CLEARWATER, Fla. — Marketing, sales and service solutions provider AutoLoop released their most recent white paper, “Mind the Service Experience Gap,” revealing the type of service experience that today’s consumers demand from today’s retailers.

Dealerships lose more than $40 billion every year to customer defection. To find out why, AutoLoop surveyed more than 1,000 auto consumers and 100 auto dealers and discovered dealer shortcomings in three key areas: meeting consumer expectations, providing key services that keep customers engaged, and focusing on the overall customer experience.

In the survey, consumers rated nonautomotive retailers based on their overall purchase experience. Amazon emerged as the gold standard for the modern retail experience, with 57% of Amazon customers ranking the company as the top retailer. Nordstrom and Apple followed, ranked as having the second and third best experiences, respectively.

“Dealers need to look at how non-auto retailers set the bar for the customer experience,” said Doug Van Sach, AutoLoop’s vice president of analytics and data services. “Analyzing why you’re losing business to an aftermarket service center is like analyzing why Nordstrom is losing business to Walmart. The customer expectations are completely different. Dealers should be trying to attract customers with a Nordstrom-style experience, which better embodies the value proposition of dealers.”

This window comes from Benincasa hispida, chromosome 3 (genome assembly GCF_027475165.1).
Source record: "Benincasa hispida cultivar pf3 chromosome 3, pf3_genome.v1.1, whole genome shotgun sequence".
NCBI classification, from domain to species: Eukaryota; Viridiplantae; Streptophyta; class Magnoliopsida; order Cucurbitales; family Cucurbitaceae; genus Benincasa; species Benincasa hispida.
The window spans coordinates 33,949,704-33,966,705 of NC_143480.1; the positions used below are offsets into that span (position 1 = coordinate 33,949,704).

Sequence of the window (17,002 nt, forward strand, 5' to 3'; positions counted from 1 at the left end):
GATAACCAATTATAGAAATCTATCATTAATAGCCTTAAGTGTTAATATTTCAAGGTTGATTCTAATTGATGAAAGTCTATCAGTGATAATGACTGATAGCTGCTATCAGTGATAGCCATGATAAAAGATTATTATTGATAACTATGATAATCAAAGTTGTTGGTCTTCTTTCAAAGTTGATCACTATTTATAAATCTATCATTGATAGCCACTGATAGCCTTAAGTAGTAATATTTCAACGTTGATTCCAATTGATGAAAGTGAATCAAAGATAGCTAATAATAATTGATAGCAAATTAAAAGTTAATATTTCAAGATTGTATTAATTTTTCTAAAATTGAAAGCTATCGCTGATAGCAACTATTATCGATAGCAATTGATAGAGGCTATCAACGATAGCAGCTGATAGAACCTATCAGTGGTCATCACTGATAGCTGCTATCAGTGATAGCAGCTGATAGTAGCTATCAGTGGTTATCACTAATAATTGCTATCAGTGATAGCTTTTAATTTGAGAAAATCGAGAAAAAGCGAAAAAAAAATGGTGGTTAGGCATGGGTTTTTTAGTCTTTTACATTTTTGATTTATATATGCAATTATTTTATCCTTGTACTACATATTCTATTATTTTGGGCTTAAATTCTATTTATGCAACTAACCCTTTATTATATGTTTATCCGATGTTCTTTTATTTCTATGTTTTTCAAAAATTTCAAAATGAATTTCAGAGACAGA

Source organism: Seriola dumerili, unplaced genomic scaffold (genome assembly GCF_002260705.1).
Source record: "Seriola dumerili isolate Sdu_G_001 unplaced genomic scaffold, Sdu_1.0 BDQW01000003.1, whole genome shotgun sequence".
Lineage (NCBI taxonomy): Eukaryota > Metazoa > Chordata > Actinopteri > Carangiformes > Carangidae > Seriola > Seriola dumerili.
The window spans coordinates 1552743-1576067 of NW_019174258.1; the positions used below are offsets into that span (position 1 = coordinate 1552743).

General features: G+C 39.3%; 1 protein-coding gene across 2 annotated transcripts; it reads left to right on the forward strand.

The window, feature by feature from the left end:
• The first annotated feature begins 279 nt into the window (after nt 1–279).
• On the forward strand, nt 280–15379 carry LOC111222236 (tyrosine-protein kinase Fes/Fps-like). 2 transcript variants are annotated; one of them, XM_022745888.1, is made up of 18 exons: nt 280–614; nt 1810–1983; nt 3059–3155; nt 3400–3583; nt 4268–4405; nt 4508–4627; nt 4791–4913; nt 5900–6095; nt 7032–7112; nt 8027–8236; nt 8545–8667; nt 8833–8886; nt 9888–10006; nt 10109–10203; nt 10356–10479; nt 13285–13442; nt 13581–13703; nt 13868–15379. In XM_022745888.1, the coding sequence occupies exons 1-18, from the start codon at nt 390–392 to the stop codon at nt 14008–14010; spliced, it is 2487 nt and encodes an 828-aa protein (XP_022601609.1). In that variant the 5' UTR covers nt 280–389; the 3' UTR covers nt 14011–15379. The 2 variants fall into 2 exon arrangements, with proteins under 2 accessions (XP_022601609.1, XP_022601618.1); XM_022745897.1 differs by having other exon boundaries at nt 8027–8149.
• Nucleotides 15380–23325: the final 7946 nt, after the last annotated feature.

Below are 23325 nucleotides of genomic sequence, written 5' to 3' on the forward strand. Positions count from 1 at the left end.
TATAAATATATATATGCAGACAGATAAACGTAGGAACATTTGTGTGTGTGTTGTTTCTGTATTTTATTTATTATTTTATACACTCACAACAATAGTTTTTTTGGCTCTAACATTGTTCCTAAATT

When asked, “In which of the following areas do non-automotive retailers most often outperform automotive dealers?,” consumers chose the following: checkout process, transparency of pricing, competitive prices, value for the money, selection of inventory and convenient location.

“It’s not enough to speed up the current process,” said Van Sach. “Dealers need to look at how Amazon and Apple are using technology to make the checkout process instantaneous. Give customers the opportunity to pay for repairs using their mobile device.”

Finally, according to the study, most dealers are too focused on internal operations, such as improving shop efficiency and motivating service advisors to sell, as ways to improve customer retention.

“I think many dealers are focusing on the wrong thing,” said Van Sach. “Instead of asking how they can become more efficient, dealers should be asking how they can improve the customer experience. View your service experience from an outsider’s perspective and adapt it to meet consumer expectations.”

To download a copy of the white paper, click here.